Being that this project at the Pauper Cemetery centers around those buried in it, it should not be taken lightly the surroundings of this area altogether. The pauper cemetery is located in the far back, presumably North, of the property in which is now owned by the Hillcrest Cemetery. To the Southeast of the property, is the historical landmark of Hidalgo County burials of officials and other notable public figures. And to the far Northwest, disconnected from the Hillcrest Cemetery completely, is the Restlawn section of the cemetery. The most segregated part of this land that notes obvious borders within burying the dead from the earlier times of the cemetery dating back to 1913.
The Hidalgo County Pauper Cemetery Project should address these specific borders within the property and also note the conditions of these graves within the pauper cemetery compared to that of the active portion and the landmark area. There is no question as to the happening of these solid lines consolidated onto the burial grounds from the time of establishment up until the end. Segregation was clearly in play here with the layout of this land and could be the reason why the pauper cemetery is so poorly maintained. It begs the question now of who is buried within these graves on the pauper field? Clearly, the pauper field is another word for poor man’s grave but does this only inherit the impoverished or does this also include the unwanted and disrespected?
Many of the names found on the descriptions of the legible headstones read in Spanish as well as those found in the respected area of the property by the historical landmark. So, maybe we cannot assume this segregation is also based on race but maybe only that of class status. I also want to mention the importance of what this project brings to the community in conditions that are representing the one’s who were not cared for, thus contributing to the social change we desperately need in the Valley.
I do not believe the practices we have executed through the process of data collection and research analysis have in any way displayed forms of inequality. I do not say this only in part that the majority of the members of this project are apart of this community but because it is clear we are all working towards the goal of representing each and every one of these graves properly and educating the public of the existence of these burials.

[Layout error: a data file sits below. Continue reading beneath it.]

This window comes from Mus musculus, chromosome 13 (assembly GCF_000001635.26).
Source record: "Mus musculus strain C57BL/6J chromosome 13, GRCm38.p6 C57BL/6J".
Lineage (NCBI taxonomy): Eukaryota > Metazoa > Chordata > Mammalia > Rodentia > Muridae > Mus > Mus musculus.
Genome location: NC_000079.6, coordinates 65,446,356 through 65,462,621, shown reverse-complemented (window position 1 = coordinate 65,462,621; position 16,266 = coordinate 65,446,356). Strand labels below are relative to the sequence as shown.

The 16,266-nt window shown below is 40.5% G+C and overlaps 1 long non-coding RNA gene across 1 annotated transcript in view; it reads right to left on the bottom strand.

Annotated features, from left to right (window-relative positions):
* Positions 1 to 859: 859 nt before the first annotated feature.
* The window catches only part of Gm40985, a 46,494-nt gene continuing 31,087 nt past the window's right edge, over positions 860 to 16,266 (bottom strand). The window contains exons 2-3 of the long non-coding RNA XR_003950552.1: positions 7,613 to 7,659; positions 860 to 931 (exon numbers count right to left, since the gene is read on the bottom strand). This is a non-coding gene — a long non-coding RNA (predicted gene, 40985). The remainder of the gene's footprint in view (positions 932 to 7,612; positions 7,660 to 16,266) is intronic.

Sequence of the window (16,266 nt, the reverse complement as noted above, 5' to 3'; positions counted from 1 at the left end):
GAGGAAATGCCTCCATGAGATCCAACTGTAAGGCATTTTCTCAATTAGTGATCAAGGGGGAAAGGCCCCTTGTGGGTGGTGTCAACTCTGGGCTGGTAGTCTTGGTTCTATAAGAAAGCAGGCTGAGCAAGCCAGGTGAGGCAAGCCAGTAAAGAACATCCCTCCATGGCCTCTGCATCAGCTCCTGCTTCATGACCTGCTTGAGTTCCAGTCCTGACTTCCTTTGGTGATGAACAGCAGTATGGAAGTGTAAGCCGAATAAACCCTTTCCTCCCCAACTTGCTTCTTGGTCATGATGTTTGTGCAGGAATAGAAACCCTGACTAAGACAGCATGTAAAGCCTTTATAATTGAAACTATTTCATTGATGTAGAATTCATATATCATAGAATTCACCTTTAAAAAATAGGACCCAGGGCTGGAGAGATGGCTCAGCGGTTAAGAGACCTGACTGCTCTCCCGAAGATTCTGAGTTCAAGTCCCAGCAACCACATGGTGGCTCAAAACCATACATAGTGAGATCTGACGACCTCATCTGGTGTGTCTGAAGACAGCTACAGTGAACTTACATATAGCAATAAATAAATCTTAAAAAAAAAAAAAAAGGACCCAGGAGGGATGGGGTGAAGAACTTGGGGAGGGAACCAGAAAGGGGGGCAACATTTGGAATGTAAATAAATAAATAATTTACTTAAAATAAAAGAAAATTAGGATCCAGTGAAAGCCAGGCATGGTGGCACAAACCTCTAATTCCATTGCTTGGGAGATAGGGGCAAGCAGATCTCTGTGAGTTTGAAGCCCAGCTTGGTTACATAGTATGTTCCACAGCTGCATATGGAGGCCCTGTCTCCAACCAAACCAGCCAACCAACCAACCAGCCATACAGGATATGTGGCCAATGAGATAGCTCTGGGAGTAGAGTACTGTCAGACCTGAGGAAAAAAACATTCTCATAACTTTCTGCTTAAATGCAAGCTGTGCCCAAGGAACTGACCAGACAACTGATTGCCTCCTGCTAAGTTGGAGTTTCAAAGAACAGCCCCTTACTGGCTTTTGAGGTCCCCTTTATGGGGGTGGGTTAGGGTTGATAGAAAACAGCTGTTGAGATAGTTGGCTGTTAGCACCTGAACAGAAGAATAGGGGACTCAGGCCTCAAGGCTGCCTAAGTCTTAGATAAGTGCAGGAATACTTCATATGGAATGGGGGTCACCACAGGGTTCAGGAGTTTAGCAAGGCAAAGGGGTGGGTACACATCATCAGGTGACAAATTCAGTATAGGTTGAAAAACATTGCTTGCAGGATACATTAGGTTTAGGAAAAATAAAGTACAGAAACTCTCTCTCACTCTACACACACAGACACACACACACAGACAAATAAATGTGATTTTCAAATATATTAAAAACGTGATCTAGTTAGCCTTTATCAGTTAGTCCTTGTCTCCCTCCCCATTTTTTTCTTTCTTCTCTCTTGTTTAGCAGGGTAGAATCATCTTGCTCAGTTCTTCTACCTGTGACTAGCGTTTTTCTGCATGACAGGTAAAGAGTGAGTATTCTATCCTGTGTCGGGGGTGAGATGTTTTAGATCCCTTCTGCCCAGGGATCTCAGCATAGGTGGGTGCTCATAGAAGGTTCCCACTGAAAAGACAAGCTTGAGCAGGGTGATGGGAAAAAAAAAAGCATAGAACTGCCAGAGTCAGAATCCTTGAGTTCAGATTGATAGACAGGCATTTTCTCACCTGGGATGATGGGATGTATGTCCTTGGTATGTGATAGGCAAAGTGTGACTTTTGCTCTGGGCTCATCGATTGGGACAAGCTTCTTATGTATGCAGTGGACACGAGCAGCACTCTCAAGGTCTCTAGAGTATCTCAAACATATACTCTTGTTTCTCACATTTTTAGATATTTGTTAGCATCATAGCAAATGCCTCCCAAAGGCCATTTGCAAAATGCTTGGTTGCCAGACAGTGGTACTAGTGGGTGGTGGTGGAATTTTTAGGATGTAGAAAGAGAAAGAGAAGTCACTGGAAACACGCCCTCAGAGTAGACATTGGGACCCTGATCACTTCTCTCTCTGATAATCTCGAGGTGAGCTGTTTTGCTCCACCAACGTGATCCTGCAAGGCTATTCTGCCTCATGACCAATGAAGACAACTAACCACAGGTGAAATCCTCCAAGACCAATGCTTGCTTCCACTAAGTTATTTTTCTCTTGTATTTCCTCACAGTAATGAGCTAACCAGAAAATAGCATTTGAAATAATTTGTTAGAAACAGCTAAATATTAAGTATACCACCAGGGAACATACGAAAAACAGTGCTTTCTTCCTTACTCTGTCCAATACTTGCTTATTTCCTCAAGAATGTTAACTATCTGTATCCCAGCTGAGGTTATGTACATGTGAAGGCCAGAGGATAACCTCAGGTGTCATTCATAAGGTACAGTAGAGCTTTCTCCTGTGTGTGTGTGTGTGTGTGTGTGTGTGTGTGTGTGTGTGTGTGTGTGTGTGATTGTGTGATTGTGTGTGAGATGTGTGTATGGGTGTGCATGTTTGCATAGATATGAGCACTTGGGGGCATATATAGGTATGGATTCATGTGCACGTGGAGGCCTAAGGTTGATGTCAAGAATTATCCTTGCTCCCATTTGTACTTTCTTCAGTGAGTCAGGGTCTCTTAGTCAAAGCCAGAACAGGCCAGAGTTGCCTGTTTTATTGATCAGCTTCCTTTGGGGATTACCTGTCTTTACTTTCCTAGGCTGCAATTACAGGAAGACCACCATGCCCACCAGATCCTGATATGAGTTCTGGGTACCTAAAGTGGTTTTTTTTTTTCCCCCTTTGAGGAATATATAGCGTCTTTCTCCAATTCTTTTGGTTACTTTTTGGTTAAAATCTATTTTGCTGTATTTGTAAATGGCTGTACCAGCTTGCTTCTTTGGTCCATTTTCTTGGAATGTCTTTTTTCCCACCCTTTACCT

The Rio Grande Valley, is located on the border of Texas and Mexico. The Valley has always seemed different when compared to the rest of the United States. It is possible I have grown from a unknowing child, to a knowledgeable women. In the eyes and in the mind of a child social injustice is unknown. For as long as I can remember, there has always been a homeless individual at the corner of 10th street and Expressway 83. This street corner is affiliated as the exit to our Luxury mall. Though the individuals have changed that corner, which is as always been “home” to someone. If we still see individuals “struggling” in this newer, more advanced era, how was life for the individuals we are finding in the cemetery?
I do not believe the intent of the county was to marginalize these individuals, but to provide a finally resting place that was not our of reach due to what we assume were low income individuals. Many of the graves we are finding in the cemetery, have been left with small or no headstones. I have seen graves in the cemetery with, wooden crosses, homemade headstones consisting of concrete, as well no headstones at all. Seeing those graves with no grave offerings or even a headstone at first made me believe, those individuals were simply forgotten by their family members. After reading our articles for the week, as well as reading my classmates responses I suddenly got reminded, we are not dealing with a “high cost cemetery”.